In the case of dApps, think of the blockchain as a giant database that’s hosted on millions of computers around the world.
If one computer goes offline, there are still plenty to keep the database online and live.
This removes a single point of failure and corruption.
Validators and miners then process transactions that you make within the dApp, updating ledgers and records.
The more validators and miners that are working, the harder the blockchain is to hack and the more secure it will be.
However, due to the fact that dApps are still fairly new, there are bugs in the code used to write them.
This has led to numerous hacks and exploits that cost a lot of people a fair chunk of change.
It’s safe to say that with the boom of DeFi, developers are constantly abusing the open-source nature of dApps.
Code is taken, colors are changed, text is changed and then the code is reuploaded under a new name.
This unchecked “forking” of code means that there could be massive bugs and exploits available in every dApp.
Moreover, a developer could knowingly place backdoors into their code, waiting for a sloppy project to fork the code.
The initial developer could then abuse and damage that dApp if they wish.
OpenZeppelin is ground zero for the distribution of dApp smart contracts, and this is where developers head to grab code for their new forks.
It’s not all doom and gloom, however.
Some developers could just borrow certain libraries or repositories needed to add in a specific feature.
With the proper code reviews, this can be done safely to enhance a dApp.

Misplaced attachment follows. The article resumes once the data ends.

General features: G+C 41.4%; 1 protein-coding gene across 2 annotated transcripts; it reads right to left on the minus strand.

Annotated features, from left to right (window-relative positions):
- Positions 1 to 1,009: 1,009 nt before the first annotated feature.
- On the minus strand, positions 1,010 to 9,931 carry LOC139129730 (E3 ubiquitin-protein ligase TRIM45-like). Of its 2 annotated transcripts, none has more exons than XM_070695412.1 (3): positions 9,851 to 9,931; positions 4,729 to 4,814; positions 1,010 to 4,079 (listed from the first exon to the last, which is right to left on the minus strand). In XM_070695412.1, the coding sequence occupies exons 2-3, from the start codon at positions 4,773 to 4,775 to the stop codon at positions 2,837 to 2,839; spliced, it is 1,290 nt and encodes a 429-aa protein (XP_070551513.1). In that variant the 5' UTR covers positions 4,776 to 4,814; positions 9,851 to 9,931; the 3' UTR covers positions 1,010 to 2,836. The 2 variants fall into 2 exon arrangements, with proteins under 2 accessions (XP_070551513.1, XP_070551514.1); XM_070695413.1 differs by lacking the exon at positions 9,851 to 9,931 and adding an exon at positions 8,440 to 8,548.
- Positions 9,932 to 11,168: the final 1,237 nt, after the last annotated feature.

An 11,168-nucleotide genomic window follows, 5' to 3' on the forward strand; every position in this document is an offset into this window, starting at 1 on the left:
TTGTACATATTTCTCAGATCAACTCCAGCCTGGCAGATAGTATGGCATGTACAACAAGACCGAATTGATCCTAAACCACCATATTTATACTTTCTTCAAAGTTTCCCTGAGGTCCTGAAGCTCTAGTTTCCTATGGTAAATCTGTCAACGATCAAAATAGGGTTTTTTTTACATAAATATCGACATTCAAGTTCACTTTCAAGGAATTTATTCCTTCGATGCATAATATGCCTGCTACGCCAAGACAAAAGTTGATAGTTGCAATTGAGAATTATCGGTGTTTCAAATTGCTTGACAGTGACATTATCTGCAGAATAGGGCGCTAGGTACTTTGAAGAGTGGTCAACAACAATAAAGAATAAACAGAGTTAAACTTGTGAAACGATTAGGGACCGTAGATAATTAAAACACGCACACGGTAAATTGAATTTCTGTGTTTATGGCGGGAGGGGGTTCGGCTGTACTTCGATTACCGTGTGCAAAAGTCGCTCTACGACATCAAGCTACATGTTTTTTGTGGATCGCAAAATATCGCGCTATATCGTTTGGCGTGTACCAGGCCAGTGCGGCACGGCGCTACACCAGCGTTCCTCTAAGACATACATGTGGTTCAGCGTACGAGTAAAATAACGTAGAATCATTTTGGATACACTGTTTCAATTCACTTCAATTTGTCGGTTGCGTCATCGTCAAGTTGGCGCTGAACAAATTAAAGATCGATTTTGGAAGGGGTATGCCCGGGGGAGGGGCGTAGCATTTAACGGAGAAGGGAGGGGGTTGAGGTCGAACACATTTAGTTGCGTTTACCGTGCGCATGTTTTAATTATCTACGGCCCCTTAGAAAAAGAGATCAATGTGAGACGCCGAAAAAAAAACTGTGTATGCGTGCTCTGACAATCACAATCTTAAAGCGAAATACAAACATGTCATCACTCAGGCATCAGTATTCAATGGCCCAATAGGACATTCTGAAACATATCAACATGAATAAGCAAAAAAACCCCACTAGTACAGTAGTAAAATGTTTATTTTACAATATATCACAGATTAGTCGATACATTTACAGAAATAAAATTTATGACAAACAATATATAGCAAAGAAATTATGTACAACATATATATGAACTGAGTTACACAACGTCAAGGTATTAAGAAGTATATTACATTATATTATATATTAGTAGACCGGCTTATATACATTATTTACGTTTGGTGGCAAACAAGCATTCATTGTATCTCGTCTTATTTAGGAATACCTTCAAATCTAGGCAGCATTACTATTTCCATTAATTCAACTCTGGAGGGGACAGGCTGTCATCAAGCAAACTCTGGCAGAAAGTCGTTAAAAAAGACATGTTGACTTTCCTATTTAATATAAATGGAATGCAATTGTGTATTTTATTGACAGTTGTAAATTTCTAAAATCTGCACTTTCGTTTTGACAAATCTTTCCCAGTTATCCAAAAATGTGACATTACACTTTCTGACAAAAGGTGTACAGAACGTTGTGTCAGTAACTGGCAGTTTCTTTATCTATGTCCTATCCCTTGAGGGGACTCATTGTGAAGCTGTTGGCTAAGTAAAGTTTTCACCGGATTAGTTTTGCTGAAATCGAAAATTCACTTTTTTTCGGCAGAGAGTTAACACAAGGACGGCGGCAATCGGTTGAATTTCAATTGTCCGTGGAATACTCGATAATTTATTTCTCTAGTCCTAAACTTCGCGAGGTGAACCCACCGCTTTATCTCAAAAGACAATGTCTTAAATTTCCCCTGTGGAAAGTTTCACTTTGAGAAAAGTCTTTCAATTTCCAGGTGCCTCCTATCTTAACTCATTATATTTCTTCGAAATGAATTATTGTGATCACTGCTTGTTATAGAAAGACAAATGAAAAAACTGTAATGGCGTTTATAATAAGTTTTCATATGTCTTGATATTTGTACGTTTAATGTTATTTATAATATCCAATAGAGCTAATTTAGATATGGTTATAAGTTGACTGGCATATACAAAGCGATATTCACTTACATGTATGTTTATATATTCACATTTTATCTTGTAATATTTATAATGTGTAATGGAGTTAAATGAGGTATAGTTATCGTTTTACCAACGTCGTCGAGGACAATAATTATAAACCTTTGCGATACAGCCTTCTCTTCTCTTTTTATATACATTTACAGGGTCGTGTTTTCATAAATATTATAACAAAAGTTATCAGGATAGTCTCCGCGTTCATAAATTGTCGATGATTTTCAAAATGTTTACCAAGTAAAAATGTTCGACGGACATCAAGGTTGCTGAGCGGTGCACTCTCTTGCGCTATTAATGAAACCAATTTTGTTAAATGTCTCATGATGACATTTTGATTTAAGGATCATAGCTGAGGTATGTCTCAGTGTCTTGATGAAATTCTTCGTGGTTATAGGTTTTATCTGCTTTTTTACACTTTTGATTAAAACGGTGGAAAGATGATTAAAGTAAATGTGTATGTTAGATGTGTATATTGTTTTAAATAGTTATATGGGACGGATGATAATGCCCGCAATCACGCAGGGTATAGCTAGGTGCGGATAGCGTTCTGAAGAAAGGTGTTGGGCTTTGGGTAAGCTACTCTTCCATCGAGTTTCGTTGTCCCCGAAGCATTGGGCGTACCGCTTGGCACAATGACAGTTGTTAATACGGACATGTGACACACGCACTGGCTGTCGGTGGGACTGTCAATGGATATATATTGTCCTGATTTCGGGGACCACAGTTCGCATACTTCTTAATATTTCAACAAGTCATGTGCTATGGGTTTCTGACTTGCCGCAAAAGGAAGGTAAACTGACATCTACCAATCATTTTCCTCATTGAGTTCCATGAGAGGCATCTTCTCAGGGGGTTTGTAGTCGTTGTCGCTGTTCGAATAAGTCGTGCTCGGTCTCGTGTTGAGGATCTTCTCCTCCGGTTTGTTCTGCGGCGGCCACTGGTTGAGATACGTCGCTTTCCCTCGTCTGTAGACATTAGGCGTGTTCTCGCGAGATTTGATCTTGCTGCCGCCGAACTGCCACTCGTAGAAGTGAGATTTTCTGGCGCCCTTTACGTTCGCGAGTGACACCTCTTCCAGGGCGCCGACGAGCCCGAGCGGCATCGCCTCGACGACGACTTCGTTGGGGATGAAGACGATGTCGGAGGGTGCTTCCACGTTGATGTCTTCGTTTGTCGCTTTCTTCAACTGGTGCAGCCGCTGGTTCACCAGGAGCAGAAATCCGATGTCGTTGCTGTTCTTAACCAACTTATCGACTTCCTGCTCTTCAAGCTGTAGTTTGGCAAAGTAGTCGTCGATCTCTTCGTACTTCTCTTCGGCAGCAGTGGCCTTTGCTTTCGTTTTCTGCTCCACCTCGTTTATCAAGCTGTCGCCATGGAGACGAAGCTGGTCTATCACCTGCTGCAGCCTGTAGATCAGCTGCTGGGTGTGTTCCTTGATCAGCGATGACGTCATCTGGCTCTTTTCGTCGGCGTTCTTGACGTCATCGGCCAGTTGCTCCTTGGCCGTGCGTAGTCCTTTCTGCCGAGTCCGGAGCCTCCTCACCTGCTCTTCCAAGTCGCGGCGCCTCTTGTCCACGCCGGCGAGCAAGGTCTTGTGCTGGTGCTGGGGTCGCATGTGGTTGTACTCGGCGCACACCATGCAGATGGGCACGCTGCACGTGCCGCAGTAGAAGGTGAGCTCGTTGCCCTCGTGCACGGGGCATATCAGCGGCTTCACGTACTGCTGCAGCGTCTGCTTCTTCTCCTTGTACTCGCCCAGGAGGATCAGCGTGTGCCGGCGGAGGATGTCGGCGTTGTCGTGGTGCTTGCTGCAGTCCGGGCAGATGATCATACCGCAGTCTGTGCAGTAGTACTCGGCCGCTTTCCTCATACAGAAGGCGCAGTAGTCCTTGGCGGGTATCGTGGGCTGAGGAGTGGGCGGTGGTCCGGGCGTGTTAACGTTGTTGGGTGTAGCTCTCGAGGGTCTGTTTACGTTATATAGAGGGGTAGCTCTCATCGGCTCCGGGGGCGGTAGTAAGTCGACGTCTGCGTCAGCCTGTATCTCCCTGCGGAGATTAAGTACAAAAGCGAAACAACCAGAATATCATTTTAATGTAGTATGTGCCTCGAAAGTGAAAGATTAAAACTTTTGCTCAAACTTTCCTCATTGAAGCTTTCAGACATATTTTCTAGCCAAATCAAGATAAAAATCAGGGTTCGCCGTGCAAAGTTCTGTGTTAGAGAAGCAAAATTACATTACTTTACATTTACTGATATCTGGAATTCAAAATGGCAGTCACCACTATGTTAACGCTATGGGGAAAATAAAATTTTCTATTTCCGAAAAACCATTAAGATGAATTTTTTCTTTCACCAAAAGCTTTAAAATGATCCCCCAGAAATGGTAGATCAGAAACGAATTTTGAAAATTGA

Anyone can create a dApp either with their own code or by borrowing bits from other projects.
More often than not, they’ll use a tool called Truffle to help with developing, testing and deploying dApps.
Truffle is a powerful development and deployment tool.
It can be used in all stages of the dApp development cycle, and it greatly speeds up the average time to market
It’s a fairly simple process and within a few seconds, the dApp will be live and ready to use.
Most dApps will have been thoroughly tested on one of the various blockchain testnets.
These testnets are public, which allows for a more realistic testing environment.
Ethereum has 3 public testnets, which are:
There was a 4th testnet called Morden, but it was heavily attacked, and a lot of junk data accumulated in the database.
This made it incredibly large and unsustainable.
As a result, it was shut down and replaced with Ropsten.
Once the dApp is ready to go, developers will push it live to the mainnet blockchain.
They do this by burning a bunch of tokens on the blockchain.
The process takes a couple of minutes, and after it’s done, the dApp will be live and ready to use.
So, to summarize, a dApp is a bunch of code all smashed together like a regular app, website, or software, but stored and run on a blockchain.
What are the benefits of dApps?
Decentralized applications (dApps) are incredible bits of code that will change the way we interact with the digital world.
There are so many features, perks, and advantages that dApps give us over traditional apps, websites and software.
So, let’s dive into the benefits of using a dApp over a traditional app, website, or software.